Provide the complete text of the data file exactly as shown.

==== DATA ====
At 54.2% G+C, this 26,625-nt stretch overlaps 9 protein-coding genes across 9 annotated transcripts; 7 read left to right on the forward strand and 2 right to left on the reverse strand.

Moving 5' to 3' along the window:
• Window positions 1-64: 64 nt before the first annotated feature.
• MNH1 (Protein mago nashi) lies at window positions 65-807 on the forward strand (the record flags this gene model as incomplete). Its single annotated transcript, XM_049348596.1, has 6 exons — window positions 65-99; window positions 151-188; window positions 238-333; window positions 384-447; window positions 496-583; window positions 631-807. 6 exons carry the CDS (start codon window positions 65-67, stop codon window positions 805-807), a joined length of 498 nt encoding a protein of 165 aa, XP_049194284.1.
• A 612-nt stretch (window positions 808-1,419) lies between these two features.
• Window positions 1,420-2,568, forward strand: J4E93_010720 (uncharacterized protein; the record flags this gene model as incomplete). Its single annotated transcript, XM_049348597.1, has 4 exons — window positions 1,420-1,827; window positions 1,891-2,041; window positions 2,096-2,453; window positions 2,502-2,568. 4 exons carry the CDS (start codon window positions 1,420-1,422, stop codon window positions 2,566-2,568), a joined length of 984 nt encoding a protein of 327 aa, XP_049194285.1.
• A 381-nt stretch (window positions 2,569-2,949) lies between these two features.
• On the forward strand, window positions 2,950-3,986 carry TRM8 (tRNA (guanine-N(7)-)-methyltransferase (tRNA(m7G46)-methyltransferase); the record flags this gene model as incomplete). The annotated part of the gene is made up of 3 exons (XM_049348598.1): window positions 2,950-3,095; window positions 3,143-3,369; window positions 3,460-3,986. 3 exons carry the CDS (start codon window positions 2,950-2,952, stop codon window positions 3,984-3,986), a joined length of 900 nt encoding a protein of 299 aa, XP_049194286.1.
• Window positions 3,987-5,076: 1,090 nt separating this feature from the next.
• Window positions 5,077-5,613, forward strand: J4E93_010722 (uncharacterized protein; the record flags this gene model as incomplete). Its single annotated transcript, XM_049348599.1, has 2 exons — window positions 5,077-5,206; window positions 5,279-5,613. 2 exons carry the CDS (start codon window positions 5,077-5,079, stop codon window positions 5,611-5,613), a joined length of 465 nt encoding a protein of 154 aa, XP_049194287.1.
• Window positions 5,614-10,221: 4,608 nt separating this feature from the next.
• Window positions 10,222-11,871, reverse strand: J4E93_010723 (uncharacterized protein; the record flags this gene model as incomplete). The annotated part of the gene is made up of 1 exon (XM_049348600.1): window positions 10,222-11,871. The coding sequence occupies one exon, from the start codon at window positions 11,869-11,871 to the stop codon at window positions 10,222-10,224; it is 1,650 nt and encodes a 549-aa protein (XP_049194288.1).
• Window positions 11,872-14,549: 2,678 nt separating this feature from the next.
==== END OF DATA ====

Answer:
At 54.2% G+C, this 26,625-nt stretch overlaps 9 protein-coding genes across 9 annotated transcripts; 7 read left to right on the forward strand and 2 right to left on the reverse strand.

Moving 5' to 3' along the window:
• Window positions 1-64: 64 nt before the first annotated feature.
• MNH1 (Protein mago nashi) lies at window positions 65-807 on the forward strand (the record flags this gene model as incomplete). Its single annotated transcript, XM_049348596.1, has 6 exons — window positions 65-99; window positions 151-188; window positions 238-333; window positions 384-447; window positions 496-583; window positions 631-807. 6 exons carry the CDS (start codon window positions 65-67, stop codon window positions 805-807), a joined length of 498 nt encoding a protein of 165 aa, XP_049194284.1.
• A 612-nt stretch (window positions 808-1,419) lies between these two features.
• Window positions 1,420-2,568, forward strand: J4E93_010720 (uncharacterized protein; the record flags this gene model as incomplete). Its single annotated transcript, XM_049348597.1, has 4 exons — window positions 1,420-1,827; window positions 1,891-2,041; window positions 2,096-2,453; window positions 2,502-2,568. 4 exons carry the CDS (start codon window positions 1,420-1,422, stop codon window positions 2,566-2,568), a joined length of 984 nt encoding a protein of 327 aa, XP_049194285.1.
• A 381-nt stretch (window positions 2,569-2,949) lies between these two features.
• On the forward strand, window positions 2,950-3,986 carry TRM8 (tRNA (guanine-N(7)-)-methyltransferase (tRNA(m7G46)-methyltransferase); the record flags this gene model as incomplete). The annotated part of the gene is made up of 3 exons (XM_049348598.1): window positions 2,950-3,095; window positions 3,143-3,369; window positions 3,460-3,986. 3 exons carry the CDS (start codon window positions 2,950-2,952, stop codon window positions 3,984-3,986), a joined length of 900 nt encoding a protein of 299 aa, XP_049194286.1.
• Window positions 3,987-5,076: 1,090 nt separating this feature from the next.
• Window positions 5,077-5,613, forward strand: J4E93_010722 (uncharacterized protein; the record flags this gene model as incomplete). Its single annotated transcript, XM_049348599.1, has 2 exons — window positions 5,077-5,206; window positions 5,279-5,613. 2 exons carry the CDS (start codon window positions 5,077-5,079, stop codon window positions 5,611-5,613), a joined length of 465 nt encoding a protein of 154 aa, XP_049194287.1.
• Window positions 5,614-10,221: 4,608 nt separating this feature from the next.
• Window positions 10,222-11,871, reverse strand: J4E93_010723 (uncharacterized protein; the record flags this gene model as incomplete). The annotated part of the gene is made up of 1 exon (XM_049348600.1): window positions 10,222-11,871. The coding sequence occupies one exon, from the start codon at window positions 11,869-11,871 to the stop codon at window positions 10,222-10,224; it is 1,650 nt and encodes a 549-aa protein (XP_049194288.1).
• Window positions 11,872-14,549: 2,678 nt separating this feature from the next.